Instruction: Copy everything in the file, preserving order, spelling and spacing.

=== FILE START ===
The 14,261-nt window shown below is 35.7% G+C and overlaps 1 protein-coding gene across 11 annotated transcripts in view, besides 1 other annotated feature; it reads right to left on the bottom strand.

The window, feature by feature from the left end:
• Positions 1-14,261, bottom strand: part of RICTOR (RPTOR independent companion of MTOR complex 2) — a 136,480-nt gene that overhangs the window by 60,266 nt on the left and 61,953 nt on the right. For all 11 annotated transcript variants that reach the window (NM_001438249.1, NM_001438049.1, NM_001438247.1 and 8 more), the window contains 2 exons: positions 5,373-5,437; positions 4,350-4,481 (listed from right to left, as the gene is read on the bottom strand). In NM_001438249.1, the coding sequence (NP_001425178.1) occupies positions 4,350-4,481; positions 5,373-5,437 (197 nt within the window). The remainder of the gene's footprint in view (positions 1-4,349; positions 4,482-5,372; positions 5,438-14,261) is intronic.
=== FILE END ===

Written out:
The 14,261-nt window shown below is 35.7% G+C and overlaps 1 protein-coding gene across 11 annotated transcripts in view, besides 1 other annotated feature; it reads right to left on the bottom strand.

The window, feature by feature from the left end:
• Positions 1-14,261, bottom strand: part of RICTOR (RPTOR independent companion of MTOR complex 2) — a 136,480-nt gene that overhangs the window by 60,266 nt on the left and 61,953 nt on the right. For all 11 annotated transcript variants that reach the window (NM_001438249.1, NM_001438049.1, NM_001438247.1 and 8 more), the window contains 2 exons: positions 5,373-5,437; positions 4,350-4,481 (listed from right to left, as the gene is read on the bottom strand). In NM_001438249.1, the coding sequence (NP_001425178.1) occupies positions 4,350-4,481; positions 5,373-5,437 (197 nt within the window). The remainder of the gene's footprint in view (positions 1-4,349; positions 4,482-5,372; positions 5,438-14,261) is intronic.